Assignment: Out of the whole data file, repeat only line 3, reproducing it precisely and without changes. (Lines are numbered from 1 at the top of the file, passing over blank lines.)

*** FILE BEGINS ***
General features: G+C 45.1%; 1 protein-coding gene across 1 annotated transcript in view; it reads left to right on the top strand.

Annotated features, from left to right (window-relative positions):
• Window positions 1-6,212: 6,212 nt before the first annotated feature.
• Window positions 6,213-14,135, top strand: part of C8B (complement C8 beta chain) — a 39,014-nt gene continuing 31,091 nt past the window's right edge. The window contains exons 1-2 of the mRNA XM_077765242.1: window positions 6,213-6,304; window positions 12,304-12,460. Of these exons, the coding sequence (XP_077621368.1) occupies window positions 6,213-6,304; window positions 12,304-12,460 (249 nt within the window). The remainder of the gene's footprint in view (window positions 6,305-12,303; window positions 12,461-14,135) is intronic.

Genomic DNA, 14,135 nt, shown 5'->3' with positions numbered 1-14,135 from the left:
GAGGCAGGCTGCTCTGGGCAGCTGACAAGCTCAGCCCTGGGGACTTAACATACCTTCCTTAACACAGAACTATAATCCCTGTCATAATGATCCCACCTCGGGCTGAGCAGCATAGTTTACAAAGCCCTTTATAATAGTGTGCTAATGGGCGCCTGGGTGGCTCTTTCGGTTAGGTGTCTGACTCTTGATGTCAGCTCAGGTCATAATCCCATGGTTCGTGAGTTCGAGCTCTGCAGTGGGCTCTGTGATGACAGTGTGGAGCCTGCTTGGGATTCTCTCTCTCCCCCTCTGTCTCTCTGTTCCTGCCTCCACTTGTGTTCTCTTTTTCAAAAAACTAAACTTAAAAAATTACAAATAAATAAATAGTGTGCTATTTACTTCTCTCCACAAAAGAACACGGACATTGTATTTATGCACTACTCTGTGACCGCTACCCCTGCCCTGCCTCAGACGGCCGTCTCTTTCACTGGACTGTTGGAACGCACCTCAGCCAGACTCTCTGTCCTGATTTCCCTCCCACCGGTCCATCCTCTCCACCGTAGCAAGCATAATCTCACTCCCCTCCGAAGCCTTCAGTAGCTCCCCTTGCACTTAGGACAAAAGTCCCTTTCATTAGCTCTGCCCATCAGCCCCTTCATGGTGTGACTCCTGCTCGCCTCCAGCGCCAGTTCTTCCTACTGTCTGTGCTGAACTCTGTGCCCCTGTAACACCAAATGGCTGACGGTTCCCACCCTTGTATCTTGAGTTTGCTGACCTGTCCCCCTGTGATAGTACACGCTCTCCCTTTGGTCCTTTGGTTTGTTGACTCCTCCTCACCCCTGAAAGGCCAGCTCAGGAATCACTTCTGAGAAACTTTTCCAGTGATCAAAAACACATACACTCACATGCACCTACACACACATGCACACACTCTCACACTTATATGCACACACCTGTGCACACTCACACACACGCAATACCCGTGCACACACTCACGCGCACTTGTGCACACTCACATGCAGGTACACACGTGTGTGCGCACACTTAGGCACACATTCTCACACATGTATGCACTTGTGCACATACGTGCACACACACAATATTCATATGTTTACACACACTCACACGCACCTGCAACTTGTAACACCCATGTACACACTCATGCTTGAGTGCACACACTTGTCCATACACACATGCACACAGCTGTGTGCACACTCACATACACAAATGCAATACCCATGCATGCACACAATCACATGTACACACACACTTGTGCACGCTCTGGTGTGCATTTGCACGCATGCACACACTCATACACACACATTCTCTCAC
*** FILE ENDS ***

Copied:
• Window positions 1-6,212: 6,212 nt before the first annotated feature.